After weeks of argument, Afghanistan has approved a new constitution, postponing some difficult political issues until a new government can be elected.
Sabghatuallah Mujadidi, head of the Afghan constitutional assembly, declared success Sunday afternoon in adopting the country's new system of government.
When it is signed later in the day, Afghanistan will have its first constitution since the ousting of the hard-line Taleban regime two years ago.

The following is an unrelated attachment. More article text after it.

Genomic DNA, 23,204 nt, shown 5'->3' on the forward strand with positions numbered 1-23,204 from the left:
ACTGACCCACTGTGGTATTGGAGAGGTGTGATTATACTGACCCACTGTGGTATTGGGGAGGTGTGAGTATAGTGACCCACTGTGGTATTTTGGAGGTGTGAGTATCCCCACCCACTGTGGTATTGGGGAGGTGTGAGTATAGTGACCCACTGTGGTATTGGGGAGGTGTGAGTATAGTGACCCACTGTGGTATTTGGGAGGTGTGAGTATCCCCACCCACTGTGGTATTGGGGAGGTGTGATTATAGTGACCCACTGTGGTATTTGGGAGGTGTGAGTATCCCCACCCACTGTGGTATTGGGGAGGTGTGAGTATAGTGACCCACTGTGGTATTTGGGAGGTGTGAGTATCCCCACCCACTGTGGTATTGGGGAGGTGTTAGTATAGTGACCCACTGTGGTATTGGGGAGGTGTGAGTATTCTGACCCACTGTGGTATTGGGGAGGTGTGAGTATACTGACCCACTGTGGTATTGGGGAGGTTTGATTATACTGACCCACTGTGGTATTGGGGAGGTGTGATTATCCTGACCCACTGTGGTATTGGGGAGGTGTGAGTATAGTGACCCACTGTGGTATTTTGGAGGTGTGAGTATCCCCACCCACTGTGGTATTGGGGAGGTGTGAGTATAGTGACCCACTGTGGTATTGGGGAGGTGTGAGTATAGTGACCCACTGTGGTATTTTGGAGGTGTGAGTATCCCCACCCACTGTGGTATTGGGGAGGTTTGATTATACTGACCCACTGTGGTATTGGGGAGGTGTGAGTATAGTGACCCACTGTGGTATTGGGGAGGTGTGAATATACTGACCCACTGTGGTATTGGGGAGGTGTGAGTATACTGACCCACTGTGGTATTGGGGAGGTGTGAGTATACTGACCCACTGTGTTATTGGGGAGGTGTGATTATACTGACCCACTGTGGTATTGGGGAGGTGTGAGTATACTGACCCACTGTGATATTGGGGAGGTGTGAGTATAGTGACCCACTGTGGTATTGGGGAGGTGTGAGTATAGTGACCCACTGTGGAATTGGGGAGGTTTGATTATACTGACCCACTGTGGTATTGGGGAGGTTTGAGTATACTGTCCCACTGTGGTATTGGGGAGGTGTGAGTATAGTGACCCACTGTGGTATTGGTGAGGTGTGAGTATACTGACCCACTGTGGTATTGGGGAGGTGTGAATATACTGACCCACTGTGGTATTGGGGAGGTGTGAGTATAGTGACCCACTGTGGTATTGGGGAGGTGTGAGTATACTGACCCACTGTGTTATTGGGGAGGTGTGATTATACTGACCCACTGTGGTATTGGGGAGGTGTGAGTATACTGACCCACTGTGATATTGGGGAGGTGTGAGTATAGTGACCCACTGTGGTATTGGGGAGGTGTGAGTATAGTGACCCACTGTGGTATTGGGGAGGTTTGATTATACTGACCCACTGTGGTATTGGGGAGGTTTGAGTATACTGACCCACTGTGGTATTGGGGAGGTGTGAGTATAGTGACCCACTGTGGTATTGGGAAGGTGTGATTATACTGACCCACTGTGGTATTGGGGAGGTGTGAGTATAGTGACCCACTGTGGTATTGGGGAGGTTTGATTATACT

Some of the controversial issues that held up the passage of a constitution have now been settled. Many assembly delegates, for example, had demanded that Afghanistan adopt a parliamentary system.
The final deal provides for a presidential government closer to a French or U.S. model, but with a stronger parliament than originally called for by the transitional government.
Other issues, however, have been put off for a decision by the next government, including the contentious question of allowing top officials to hold citizenship in other countries.